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The European Orthopaedic Research Society (EORS) 2018 Meeting, PART 2, Galway, Ireland, September 2018.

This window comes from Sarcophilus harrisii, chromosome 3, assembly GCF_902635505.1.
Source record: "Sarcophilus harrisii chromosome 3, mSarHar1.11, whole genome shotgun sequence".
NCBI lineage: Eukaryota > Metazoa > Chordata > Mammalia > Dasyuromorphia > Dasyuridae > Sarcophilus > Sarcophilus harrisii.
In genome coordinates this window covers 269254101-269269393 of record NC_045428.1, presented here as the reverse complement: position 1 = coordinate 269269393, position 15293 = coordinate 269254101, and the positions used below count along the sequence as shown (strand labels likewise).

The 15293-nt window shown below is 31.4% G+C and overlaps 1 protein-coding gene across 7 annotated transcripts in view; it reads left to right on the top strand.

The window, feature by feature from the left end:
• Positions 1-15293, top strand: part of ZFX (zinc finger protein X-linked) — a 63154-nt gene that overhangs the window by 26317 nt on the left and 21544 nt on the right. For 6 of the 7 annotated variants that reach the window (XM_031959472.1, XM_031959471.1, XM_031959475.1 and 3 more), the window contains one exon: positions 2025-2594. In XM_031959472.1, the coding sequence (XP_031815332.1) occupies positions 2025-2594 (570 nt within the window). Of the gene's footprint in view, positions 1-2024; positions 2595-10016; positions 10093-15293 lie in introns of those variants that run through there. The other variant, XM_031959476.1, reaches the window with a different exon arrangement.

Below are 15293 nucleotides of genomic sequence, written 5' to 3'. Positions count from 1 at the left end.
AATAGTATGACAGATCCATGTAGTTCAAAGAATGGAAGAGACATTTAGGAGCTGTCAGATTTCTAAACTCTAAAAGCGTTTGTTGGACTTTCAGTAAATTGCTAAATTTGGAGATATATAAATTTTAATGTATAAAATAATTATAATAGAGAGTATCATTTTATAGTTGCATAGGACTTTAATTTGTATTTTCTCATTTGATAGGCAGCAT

The unique properties of mesenchymal stem cells (MSCs) and their natural presence within the bone marrow make them an attractive source of cells for novel cartilage repair strategies. As mechanics play a critical role in vivo, a more physiological loading regime in vitro would be more appropriate to test novel therapies, and this can be achieved using bioreactors. Using a multiaxial load bioreactor system, we have investigated the effect of mechanical stimulation on human stem cell differentiation in the absence of growth factors, specifically transforming growth factor β (TGFβ). Our bioreactor system allows for the application of shear, compression or a combination of both stimuli to establish the phenotypic changes induced within MSCs. Neither compression alone, nor shear alone induces a change in MSC phenotype with a fibrin-based scaffold. However, we have demonstrated that a combination of compression and shear is able to induce chondrogenic differentiation and this is due to increased endogenous expression and activation of TGFβ. Using this multiaxial load bioreactor system, we can search for novel markers and potential therapeutic targets that only occur under physiological loads. In addition, potential rehabilitation protocols to be used after cell therapy in cartilage repair can also be investigated.